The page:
If the Browns had accepted the court's original verdict and sentencing they would have been out of prison five years ago already instead of facing the rest of their lives behind bars.

    If the Hovinds and the Browns of this world were to remain free and unpunished for their steadfast refusal to pay taxes, then why would anyone bother paying their taxes? The entire system would break down.

    The real problem here is not concept of prison, it is the implementation, which is far too punitive. If you reduced the number and length of custodial sentences to the EU average, and invested real money in the reform and rehabilitation of the prison population, there would much less to object to.

    And if a fairer, more rational criminal justice system meant that people like Kent Hovind only spent a 18 months behind bars instead of ten years (for a first offense), then I'm fine with that.

    I do respect Rudy's determination when it comes to speaking out for those in prison, but I completely reject his premise of his mission -- that the government is deliberately targeting and persecuting outspoken Christian conservatives, which is nothing more than the usual conspiratorial nonsense he's railed about his entire YouTube career (9/11, New World Order, anti-Federal Reserve, birtherism, etc.).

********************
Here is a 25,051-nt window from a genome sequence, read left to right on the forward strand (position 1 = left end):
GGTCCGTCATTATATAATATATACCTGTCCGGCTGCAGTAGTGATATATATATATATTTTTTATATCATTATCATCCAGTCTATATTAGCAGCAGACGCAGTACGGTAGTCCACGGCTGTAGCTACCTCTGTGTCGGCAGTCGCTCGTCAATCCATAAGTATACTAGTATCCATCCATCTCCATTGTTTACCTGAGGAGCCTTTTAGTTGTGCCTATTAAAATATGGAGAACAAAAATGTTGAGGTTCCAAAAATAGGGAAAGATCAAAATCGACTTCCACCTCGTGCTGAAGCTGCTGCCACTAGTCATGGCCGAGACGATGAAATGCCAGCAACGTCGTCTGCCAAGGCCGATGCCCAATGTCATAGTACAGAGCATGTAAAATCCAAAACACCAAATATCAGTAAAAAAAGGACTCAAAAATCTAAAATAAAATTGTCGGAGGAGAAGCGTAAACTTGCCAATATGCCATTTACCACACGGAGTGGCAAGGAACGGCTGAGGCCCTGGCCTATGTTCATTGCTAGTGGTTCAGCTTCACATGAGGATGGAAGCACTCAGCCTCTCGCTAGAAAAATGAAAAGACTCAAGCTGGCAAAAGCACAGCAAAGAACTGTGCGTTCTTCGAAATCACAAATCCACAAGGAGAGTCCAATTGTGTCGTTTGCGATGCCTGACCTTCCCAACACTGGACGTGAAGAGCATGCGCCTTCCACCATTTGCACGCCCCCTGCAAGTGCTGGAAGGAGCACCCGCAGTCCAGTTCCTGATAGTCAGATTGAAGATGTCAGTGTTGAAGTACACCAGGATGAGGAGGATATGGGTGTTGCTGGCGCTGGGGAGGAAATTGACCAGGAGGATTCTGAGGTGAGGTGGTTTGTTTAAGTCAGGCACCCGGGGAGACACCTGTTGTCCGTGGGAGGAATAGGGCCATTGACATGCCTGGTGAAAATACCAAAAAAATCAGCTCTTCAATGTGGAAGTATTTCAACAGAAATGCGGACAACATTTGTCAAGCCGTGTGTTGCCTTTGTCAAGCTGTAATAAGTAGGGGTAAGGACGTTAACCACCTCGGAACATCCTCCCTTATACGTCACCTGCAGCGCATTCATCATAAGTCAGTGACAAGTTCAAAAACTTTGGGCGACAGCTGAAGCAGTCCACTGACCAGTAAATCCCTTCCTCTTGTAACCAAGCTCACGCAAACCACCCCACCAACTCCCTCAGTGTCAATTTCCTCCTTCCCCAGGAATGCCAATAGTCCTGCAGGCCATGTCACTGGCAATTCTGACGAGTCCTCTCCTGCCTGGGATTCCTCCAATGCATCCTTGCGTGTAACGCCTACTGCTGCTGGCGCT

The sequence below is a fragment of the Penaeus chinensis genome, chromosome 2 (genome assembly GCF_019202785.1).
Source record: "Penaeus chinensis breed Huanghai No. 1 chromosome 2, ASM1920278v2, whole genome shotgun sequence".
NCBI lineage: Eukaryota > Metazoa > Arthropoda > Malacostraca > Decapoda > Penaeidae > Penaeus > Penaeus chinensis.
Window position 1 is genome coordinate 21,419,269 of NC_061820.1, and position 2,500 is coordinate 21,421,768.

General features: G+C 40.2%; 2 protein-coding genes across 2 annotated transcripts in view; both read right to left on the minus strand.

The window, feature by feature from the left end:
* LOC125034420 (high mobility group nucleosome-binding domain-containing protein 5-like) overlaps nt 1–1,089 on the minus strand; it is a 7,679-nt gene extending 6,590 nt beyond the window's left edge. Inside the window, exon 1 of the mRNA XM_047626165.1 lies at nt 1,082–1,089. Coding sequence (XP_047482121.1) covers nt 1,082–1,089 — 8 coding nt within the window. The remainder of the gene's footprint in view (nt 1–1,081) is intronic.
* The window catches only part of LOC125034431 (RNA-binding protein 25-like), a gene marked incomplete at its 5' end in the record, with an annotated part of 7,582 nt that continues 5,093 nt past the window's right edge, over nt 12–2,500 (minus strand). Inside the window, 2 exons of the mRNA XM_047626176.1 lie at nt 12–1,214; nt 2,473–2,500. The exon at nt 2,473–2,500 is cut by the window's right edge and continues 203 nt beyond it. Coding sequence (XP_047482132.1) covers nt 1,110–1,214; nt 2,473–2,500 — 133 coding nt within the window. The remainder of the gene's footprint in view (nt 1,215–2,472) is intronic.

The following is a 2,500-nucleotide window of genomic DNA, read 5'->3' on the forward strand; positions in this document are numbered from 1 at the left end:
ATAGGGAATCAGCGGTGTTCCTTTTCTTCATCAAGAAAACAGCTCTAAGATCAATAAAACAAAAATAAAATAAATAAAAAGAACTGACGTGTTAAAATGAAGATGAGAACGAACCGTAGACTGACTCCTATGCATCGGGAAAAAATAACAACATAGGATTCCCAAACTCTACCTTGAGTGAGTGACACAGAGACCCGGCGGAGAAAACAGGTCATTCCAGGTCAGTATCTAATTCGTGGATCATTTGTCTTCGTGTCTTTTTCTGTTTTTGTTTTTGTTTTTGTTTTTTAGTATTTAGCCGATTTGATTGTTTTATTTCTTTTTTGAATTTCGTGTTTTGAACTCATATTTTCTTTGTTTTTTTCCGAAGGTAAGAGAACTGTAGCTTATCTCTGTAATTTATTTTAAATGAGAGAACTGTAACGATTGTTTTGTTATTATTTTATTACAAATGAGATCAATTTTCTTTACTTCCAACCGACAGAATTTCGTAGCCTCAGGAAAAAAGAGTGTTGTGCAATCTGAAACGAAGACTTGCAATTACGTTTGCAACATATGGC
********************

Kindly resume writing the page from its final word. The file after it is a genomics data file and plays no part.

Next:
3. Continuing my comment...

    So, Peter, I would be interested to know more about your opposition to prison as a form of punishment. Would you be happy if we had a system in line with those of other democratic nations that do a much better job when it comes to criminal justice, or are you suggesting a more radical approach? I'm assuming you don't mean something like the common law system that sovereign citizens and the patriot movement want.

    1. I think if the IRS was better funded and more vigorous in enforcement it has the financial tools to make life utterly miserable for tax defiers without locking them up. Of course, the Browns take it to the next level and arguably were an armed threat.

      Prison as we know it was originally a reform and its goal was to get people to reform not simply punish them. I think that the only people who should be locked up are the physically dangerous.